Geoff Chappell, Software Analyst
This function registers a shim for eventual application to one or more drivers.
NTSTATUS KseRegisterShim ( KSE_SHIM *Shim, PVOID Ignored, ULONG Flags);
Except for KSE_SHIM, the names and types in the preceding declaration are confected for this article, Microsoft’s being unknown.
The Shim argument is the address of a KSE_SHIM structure that mostly provides input to the function but also receives some output. As input, it describes the shim, including to specify a GUID and to point to arrays of KSE_COLLECTION structures that have pointers to arrays of KSE_HOOK structures. On output, it receives a pointer to a table of callback routines. The structure may be further edited if the shim ever is applied to any driver.
The Ignored argument appears to be ignored.
The Flags argument seems intended to offer some configurability.
The function returns STATUS_SUCCESS if successful, else a negative error code.
The KseRegisterShim function is exported by name from the kernel in version 6.2 and higher.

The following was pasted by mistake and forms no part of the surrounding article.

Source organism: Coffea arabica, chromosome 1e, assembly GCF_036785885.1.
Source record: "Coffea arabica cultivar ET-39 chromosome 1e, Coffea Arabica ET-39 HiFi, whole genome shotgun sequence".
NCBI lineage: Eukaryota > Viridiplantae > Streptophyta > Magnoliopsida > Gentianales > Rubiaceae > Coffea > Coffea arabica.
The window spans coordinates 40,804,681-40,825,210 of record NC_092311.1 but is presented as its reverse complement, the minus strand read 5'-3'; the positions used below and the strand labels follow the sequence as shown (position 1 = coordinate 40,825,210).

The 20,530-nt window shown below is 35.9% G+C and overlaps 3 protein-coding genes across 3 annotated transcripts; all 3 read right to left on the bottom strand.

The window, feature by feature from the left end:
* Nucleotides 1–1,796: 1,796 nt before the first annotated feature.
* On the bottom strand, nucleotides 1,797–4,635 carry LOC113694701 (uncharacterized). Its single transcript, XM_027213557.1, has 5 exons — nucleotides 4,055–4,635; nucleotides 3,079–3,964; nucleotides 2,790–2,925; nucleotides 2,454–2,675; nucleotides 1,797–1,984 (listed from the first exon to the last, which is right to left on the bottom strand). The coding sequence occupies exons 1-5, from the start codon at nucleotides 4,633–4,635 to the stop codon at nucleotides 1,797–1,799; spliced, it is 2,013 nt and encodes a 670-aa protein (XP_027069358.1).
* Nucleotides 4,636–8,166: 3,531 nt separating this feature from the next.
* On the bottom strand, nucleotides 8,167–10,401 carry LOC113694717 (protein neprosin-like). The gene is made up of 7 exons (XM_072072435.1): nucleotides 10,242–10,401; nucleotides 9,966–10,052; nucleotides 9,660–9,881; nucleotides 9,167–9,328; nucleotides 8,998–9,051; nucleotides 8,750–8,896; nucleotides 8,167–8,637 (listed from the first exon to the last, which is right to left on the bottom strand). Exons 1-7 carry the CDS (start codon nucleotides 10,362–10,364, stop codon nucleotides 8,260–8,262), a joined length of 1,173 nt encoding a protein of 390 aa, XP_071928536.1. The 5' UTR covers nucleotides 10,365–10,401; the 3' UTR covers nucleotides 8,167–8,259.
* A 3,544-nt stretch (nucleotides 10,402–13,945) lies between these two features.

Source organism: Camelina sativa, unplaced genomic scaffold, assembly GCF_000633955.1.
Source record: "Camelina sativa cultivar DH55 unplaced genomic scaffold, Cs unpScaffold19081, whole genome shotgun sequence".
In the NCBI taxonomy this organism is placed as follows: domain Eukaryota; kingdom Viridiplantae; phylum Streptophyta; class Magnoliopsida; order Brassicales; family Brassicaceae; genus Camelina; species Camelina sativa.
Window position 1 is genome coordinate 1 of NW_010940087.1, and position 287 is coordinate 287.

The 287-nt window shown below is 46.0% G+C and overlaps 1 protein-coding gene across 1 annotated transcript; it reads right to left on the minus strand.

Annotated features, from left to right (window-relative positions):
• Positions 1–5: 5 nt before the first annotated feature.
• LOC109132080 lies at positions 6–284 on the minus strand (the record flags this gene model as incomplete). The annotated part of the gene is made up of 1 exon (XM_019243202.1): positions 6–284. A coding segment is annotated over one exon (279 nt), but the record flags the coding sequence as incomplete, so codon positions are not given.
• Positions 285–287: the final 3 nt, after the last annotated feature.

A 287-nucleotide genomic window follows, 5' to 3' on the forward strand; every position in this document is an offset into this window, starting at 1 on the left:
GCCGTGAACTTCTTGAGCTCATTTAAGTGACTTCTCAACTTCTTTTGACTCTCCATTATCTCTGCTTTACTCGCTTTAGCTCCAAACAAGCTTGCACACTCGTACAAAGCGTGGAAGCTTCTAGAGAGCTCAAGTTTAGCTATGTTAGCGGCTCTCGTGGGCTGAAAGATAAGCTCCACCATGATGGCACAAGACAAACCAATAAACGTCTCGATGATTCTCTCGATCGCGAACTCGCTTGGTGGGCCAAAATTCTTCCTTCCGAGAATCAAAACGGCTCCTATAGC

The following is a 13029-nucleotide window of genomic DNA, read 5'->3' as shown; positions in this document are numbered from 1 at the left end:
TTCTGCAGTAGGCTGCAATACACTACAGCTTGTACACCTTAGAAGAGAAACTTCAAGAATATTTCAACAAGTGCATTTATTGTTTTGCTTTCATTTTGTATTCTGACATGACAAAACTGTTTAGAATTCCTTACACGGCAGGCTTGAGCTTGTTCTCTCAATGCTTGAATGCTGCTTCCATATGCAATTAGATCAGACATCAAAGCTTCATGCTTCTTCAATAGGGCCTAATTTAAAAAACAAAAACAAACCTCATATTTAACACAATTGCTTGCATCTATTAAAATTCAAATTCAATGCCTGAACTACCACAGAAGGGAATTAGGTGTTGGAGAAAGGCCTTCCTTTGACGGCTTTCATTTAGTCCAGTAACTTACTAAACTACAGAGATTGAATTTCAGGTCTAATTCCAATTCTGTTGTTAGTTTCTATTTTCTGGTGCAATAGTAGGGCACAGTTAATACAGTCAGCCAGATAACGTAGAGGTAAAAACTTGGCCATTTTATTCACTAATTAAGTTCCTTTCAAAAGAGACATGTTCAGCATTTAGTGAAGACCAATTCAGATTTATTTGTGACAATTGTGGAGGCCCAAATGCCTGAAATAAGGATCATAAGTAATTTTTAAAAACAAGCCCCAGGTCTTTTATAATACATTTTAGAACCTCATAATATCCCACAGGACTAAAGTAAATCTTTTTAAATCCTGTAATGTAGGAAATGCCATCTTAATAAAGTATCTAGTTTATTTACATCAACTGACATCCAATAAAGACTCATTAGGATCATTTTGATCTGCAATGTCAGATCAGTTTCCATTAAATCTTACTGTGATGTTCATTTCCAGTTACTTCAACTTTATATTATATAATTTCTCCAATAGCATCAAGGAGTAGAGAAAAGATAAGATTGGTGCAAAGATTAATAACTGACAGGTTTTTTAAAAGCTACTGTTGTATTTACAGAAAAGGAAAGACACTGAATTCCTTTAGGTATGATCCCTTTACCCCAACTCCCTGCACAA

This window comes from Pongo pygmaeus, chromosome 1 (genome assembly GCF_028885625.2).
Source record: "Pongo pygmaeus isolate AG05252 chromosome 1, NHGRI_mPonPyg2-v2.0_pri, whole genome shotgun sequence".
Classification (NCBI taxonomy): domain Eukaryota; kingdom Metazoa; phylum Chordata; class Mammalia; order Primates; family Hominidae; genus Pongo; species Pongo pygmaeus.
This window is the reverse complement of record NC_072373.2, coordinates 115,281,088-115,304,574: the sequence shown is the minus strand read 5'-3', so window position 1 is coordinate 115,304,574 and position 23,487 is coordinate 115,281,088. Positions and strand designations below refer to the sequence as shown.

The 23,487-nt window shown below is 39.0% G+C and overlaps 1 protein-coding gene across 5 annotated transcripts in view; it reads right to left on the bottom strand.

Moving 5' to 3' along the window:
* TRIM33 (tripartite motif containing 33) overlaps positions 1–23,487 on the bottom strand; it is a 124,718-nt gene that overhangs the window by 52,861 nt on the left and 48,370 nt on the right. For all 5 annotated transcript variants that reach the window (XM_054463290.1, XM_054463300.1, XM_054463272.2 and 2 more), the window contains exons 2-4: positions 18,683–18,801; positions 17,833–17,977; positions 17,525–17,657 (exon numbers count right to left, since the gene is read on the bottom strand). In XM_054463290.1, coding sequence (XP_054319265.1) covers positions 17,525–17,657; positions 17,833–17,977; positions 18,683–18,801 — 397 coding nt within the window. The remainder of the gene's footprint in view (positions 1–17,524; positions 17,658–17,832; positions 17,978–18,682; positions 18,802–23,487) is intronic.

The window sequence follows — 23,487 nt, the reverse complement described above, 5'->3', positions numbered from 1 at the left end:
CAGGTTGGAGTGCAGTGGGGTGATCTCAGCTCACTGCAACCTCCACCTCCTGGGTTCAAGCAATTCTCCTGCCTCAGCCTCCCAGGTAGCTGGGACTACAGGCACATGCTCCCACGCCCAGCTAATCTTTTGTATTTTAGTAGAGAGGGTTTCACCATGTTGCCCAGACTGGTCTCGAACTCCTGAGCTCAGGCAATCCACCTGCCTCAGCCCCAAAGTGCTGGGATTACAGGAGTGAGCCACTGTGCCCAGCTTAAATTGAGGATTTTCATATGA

The KseRegisterShim function is not documented. Nor is it declared in any header from any known Windows Driver Kit (WDK).
This function is implemented as KseRegisterShimEx with NULL as the Object argument.
That might suffice as description except that a validation by KseRegisterShimEx would—if it worked—have a non-trivial implication for KseRegisterShim. The validation is that all hook routines that are specified in the KSE_SHIM must be in the same loaded module that calls KseRegisterShimEx. For registration through KseRegisterShim, the caller of KseRegisterShimEx is the kernel itself, such that KseRegisterShim should succeed only for the kernel’s own use of it to register shims that the kernel implements internally. It remains to be seen what Microsoft has in mind.